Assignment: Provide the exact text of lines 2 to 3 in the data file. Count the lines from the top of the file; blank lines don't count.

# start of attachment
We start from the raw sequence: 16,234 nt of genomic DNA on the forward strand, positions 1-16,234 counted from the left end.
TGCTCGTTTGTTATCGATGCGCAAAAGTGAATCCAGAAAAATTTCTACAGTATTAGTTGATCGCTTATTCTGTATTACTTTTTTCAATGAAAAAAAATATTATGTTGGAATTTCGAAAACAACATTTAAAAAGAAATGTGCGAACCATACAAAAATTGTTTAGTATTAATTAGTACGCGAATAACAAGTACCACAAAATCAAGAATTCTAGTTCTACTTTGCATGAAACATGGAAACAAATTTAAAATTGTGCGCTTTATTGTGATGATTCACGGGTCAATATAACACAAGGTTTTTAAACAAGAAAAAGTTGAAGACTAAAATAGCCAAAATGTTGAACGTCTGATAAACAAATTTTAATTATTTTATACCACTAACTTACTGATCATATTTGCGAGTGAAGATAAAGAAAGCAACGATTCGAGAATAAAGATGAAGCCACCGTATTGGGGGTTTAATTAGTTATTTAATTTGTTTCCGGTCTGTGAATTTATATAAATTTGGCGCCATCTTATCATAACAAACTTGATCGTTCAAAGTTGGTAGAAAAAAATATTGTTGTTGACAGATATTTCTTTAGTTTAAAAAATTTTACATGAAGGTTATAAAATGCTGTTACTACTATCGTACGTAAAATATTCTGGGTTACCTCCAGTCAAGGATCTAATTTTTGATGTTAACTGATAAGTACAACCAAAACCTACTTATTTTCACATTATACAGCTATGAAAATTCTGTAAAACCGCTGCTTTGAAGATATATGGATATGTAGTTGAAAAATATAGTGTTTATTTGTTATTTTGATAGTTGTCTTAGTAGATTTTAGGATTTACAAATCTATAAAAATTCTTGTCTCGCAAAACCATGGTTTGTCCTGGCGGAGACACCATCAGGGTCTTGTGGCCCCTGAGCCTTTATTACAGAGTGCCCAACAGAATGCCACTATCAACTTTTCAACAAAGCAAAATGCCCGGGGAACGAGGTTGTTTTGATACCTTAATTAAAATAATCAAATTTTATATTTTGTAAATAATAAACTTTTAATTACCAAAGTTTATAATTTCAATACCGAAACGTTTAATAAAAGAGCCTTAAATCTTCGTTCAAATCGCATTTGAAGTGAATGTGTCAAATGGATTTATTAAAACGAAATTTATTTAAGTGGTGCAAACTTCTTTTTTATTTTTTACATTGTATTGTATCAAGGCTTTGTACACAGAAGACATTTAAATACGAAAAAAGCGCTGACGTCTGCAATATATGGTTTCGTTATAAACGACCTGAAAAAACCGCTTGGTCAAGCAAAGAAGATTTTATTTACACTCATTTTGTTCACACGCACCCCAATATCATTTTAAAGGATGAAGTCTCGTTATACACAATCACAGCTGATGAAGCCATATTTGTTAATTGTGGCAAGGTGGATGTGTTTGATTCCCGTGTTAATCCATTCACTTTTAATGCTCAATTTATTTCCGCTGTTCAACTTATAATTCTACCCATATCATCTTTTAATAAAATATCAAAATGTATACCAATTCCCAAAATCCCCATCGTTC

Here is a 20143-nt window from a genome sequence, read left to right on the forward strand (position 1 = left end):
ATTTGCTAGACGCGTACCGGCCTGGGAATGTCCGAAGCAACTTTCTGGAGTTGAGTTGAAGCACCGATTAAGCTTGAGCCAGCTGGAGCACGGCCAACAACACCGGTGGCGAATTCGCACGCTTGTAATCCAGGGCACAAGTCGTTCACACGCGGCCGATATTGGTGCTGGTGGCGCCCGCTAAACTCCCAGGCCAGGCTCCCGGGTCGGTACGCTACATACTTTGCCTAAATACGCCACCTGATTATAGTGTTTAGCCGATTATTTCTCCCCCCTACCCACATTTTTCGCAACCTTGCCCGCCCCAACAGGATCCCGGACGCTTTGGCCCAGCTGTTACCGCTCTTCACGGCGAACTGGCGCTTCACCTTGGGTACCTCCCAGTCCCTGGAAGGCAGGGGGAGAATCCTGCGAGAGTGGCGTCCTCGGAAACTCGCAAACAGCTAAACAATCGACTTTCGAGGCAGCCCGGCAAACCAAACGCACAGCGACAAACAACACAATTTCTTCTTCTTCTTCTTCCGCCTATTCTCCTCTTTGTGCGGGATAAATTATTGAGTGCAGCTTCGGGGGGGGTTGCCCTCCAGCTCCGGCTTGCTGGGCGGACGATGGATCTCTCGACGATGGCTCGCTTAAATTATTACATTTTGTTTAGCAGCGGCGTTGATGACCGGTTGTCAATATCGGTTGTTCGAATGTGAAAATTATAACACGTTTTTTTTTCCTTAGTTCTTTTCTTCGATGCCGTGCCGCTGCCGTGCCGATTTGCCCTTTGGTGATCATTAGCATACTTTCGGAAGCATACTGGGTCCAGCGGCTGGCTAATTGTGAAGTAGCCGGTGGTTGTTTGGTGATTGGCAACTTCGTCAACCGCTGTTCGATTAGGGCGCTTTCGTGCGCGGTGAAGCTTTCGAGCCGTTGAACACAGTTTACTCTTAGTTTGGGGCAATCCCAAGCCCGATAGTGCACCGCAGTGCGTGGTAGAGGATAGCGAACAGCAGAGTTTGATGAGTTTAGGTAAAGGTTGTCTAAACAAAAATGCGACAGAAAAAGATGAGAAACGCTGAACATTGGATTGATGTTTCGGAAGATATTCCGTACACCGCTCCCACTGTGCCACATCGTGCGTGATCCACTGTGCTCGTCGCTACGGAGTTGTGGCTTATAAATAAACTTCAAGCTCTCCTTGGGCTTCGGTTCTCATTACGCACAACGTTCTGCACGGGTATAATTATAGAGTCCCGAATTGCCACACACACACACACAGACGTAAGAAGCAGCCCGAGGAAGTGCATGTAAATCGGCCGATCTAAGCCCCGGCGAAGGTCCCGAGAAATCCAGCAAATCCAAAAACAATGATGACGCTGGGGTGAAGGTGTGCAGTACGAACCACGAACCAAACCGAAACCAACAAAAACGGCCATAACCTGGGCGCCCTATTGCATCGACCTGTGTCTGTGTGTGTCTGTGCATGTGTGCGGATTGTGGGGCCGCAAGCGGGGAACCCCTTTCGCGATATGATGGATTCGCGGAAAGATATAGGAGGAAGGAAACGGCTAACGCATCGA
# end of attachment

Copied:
TGCTCGTTTGTTATCGATGCGCAAAAGTGAATCCAGAAAAATTTCTACAGTATTAGTTGATCGCTTATTCTGTATTACTTTTTTCAATGAAAAAAAATATTATGTTGGAATTTCGAAAACAACATTTAAAAAGAAATGTGCGAACCATACAAAAATTGTTTAGTATTAATTAGTACGCGAATAACAAGTACCACAAAATCAAGAATTCTAGTTCTACTTTGCATGAAACATGGAAACAAATTTAAAATTGTGCGCTTTATTGTGATGATTCACGGGTCAATATAACACAAGGTTTTTAAACAAGAAAAAGTTGAAGACTAAAATAGCCAAAATGTTGAACGTCTGATAAACAAATTTTAATTATTTTATACCACTAACTTACTGATCATATTTGCGAGTGAAGATAAAGAAAGCAACGATTCGAGAATAAAGATGAAGCCACCGTATTGGGGGTTTAATTAGTTATTTAATTTGTTTCCGGTCTGTGAATTTATATAAATTTGGCGCCATCTTATCATAACAAACTTGATCGTTCAAAGTTGGTAGAAAAAAATATTGTTGTTGACAGATATTTCTTTAGTTTAAAAAATTTTACATGAAGGTTATAAAATGCTGTTACTACTATCGTACGTAAAATATTCTGGGTTACCTCCAGTCAAGGATCTAATTTTTGATGTTAACTGATAAGTACAACCAAAACCTACTTATTTTCACATTATACAGCTATGAAAATTCTGTAAAACCGCTGCTTTGAAGATATATGGATATGTAGTTGAAAAATATAGTGTTTATTTGTTATTTTGATAGTTGTCTTAGTAGATTTTAGGATTTACAAATCTATAAAAATTCTTGTCTCGCAAAACCATGGTTTGTCCTGGCGGAGACACCATCAGGGTCTTGTGGCCCCTGAGCCTTTATTACAGAGTGCCCAACAGAATGCCACTATCAACTTTTCAACAAAGCAAAATGCCCGGGGAACGAGGTTGTTTTGATACCTTAATTAAAATAATCAAATTTTATATTTTGTAAATAATAAACTTTTAATTACCAAAGTTTATAATTTCAATACCGAAACGTTTAATAAAAGAGCCTTAAATCTTCGTTCAAATCGCATTTGAAGTGAATGTGTCAAATGGATTTATTAAAACGAAATTTATTTAAGTGGTGCAAACTTCTTTTTTATTTTTTACATTGTATTGTATCAAGGCTTTGTACACAGAAGACATTTAAATACGAAAAAAGCGCTGACGTCTGCAATATATGGTTTCGTTATAAACGACCTGAAAAAACCGCTTGGTCAAGCAAAGAAGATTTTATTTACACTCATTTTGTTCACACGCACCCCAATATCATTTTAAAGGATGAAGTCTCGTTATACACAATCACAGCTGATGAAGCCATATTTGTTAATTGTGGCAAGGTGGATGTGTTTGATTCCCGTGTTAATCCATTCACTTTTAATGCTCAATTTATTTCCGCTGTTCAACTTATAATTCTACCCATATCATCTTTTAATAAAATATCAAAATGTATACCAATTCCCAAAATCCCCATCGTTC

Here is a 20143-nt window from a genome sequence, read left to right on the forward strand (position 1 = left end):